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According to a survey undertaken by the Australia Council for the Arts, over half the population of Australia reads at least one work of fiction each year, and those who read novels typically do so at least once a week. Still, with a geographically isolated population less than one-tenth the size of America’s, Australian writers thirst for—and deserve—a wider overseas readership. They produce an absorbing array of original novels, short stories and memoirs worthy of our attention.
Patrick White, The Hanging Garden
Even Patrick White, the most revered figure in modern Australian literature and the first and only Australian winner of the Nobel Prize, is largely unknown to Americans, although some of his titles may have a familiar ring: Voss, The Twyborn Affair and The Solid Mandala.
After White’s death in 1990, an unfinished manuscript called The Hanging Garden was discovered in his desk drawer. In 2012, his agent finally allowed a verbatim transcription to be published in honor of the 100th anniversary of White’s birth. The narrative opens on the cusp of the Second World War. A young expatriate from Greece is delivered to a tumble-down house in a Sydney suburb by her mother. A boy, escaping the London Blitz that killed his mother, has been billeted in the same house. These two derailed lives coalesce in a sultry and halting awkwardness. White’s sensitivities to the vagaries of displacement are ever-present, and his descriptions of the brink of adolescence are dreamy and fertile as the garden in which his story unfolds. The novel emerges startlingly refined in its unedited rawness, unfinished but nonetheless fulfilling.
Jill Ker Conway, The Road from Coorain
Set in outback New South Wales, Jill Ker Conway’s unforgettable memoir The Road From Coorain explores her childhood on her family’s sheep farm and the upheavals she endured, including nearly a decade of drought and her father’s suicide. It provides an essential narrative of growing up in rural Australia, illuminating the quiet cruelties created by the harshness of the elements and depicting a family’s resignation towards (and dutiful acceptance of) fate—a kind of cynical stoicism that is recognizably Australian. When Ker Conway is eventually accepted to Harvard, she experiences an unsettling mix of guilt and complicity, as well as a measure of freedom—her departure proves to be both exile and escape. Ker Conway eventually became Smith College’s first female president and wrote two further memoirs.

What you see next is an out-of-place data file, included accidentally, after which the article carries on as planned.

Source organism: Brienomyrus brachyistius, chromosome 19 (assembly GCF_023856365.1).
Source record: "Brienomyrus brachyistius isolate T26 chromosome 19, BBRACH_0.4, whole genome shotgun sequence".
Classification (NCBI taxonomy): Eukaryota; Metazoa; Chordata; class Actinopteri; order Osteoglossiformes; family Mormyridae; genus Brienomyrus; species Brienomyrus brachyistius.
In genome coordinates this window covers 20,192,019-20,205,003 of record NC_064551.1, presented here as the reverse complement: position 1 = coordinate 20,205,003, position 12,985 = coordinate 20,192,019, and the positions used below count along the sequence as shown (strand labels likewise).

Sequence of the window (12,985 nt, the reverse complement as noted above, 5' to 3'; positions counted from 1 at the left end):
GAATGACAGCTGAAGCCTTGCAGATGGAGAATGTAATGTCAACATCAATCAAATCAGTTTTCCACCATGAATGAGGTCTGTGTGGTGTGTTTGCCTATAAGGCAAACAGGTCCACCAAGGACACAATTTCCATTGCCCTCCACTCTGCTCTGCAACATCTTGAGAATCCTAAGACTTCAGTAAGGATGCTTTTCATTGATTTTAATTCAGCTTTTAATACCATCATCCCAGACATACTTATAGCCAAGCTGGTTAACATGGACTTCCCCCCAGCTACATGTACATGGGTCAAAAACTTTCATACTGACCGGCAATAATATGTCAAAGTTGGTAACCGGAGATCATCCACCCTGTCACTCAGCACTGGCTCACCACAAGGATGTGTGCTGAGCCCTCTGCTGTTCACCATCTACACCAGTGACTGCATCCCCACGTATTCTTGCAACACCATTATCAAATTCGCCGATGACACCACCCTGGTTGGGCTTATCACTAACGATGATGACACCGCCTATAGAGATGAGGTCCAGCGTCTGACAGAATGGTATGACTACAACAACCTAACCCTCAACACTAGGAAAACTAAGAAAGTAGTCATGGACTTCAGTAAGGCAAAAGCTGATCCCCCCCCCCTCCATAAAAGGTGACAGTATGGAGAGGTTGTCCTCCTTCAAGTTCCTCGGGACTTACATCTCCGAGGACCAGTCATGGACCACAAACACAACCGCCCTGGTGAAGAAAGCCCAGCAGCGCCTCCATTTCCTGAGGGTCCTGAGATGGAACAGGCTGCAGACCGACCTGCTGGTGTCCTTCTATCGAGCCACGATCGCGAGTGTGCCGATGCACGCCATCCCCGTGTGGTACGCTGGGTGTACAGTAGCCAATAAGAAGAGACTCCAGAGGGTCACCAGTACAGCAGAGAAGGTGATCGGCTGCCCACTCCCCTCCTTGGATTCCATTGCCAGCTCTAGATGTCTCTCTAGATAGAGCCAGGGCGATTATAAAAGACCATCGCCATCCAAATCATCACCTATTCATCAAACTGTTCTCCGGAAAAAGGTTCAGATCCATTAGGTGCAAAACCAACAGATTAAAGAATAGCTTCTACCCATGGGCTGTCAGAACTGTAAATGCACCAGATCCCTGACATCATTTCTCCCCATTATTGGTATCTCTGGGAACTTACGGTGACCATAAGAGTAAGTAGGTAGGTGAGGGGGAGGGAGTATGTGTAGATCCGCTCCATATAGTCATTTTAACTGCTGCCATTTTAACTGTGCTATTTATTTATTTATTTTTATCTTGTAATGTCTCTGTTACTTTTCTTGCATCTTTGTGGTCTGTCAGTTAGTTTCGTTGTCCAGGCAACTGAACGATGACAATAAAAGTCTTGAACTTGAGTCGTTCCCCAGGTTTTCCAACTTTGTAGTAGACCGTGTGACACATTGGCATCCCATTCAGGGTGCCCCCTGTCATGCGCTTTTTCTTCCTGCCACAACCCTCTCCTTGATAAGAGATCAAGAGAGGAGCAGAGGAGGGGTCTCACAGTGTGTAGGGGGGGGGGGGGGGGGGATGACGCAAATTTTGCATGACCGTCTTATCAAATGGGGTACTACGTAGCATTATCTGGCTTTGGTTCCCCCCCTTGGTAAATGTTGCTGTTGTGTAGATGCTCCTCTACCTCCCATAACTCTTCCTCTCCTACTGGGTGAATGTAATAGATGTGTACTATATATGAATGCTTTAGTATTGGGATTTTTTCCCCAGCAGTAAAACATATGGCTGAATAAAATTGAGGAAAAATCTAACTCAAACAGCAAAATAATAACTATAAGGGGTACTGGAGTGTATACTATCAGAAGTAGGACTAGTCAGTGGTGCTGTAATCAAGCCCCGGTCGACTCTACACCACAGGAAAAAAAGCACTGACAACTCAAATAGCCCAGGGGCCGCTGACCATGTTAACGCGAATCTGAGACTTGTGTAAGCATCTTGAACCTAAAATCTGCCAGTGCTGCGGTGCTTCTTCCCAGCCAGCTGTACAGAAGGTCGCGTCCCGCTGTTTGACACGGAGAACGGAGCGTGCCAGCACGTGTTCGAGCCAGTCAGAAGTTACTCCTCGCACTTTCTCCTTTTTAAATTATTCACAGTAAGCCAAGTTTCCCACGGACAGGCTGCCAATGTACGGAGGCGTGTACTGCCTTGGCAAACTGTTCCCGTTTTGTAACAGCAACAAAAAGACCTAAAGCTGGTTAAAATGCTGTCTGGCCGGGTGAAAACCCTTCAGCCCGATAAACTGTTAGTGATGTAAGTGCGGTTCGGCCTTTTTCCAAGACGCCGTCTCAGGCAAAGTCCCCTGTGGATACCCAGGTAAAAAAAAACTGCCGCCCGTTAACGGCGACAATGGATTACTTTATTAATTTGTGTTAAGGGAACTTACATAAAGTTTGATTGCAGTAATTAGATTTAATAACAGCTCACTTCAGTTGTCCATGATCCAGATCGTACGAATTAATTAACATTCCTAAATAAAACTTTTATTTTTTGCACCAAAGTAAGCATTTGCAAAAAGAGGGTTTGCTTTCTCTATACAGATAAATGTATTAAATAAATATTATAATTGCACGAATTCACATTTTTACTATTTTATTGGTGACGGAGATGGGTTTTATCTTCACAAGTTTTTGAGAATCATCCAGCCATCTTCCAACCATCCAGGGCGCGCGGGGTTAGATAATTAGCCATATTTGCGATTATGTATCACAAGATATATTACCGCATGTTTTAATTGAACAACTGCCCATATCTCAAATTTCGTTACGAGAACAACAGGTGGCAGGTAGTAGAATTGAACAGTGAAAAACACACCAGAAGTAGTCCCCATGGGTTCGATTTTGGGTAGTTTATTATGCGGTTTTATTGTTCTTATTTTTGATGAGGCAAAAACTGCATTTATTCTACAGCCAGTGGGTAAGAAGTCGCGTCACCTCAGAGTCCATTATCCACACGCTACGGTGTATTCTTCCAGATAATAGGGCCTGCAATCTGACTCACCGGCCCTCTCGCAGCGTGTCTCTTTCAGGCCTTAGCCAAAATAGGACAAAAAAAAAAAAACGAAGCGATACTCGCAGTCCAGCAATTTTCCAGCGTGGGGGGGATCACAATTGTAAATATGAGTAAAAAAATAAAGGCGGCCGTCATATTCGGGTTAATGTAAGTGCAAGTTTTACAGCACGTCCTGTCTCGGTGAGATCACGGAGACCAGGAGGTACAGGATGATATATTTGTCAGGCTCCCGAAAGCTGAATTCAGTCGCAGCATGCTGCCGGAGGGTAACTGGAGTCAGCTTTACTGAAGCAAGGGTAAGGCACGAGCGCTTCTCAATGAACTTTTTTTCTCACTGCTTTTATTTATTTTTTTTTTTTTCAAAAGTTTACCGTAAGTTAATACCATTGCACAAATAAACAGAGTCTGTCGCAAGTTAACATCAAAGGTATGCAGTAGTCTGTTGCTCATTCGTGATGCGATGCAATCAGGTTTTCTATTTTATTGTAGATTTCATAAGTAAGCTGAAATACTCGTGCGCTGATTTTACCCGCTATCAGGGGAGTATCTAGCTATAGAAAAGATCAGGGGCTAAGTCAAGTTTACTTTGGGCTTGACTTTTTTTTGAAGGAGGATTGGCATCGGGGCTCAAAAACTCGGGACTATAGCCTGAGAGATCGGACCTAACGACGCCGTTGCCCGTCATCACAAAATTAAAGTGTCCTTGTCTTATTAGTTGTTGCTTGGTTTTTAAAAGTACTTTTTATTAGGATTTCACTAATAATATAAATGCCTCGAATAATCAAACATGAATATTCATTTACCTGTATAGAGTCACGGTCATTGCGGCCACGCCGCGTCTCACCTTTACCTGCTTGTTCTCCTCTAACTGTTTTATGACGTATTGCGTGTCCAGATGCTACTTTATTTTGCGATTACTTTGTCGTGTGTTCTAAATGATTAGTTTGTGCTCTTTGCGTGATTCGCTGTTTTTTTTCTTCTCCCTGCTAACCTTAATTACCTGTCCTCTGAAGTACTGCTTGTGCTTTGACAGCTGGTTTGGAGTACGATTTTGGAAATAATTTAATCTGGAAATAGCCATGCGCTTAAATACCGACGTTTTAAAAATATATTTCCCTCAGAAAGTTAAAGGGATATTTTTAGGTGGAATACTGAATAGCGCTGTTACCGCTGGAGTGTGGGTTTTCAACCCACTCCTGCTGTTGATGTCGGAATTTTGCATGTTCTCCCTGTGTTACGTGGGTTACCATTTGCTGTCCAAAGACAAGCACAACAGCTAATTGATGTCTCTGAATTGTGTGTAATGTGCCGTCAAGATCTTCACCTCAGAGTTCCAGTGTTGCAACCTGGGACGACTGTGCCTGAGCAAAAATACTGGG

Tim Winton, Cloudstreet
When talking about favorite Australian novels, another tumble-down house comes to mind—the “Cloudstreet” of Tim Winton’s wonderful epic of the same name. It tells the saga of two rural families who flee to the city, escaping their separate catastrophes, and wash up together in Cloudstreet, a “great, breathing, shuddering” house in the suburbs of Perth. There, they reinvent themselves from scratch. Cloudstreet is a touching, funny, sprawling and memorable novel. A celebration of a rough and resilient people, it won both the Miles Franklin and NBC Awards in Australia.
Paddy O’Reilly, The Fine Colour of Rust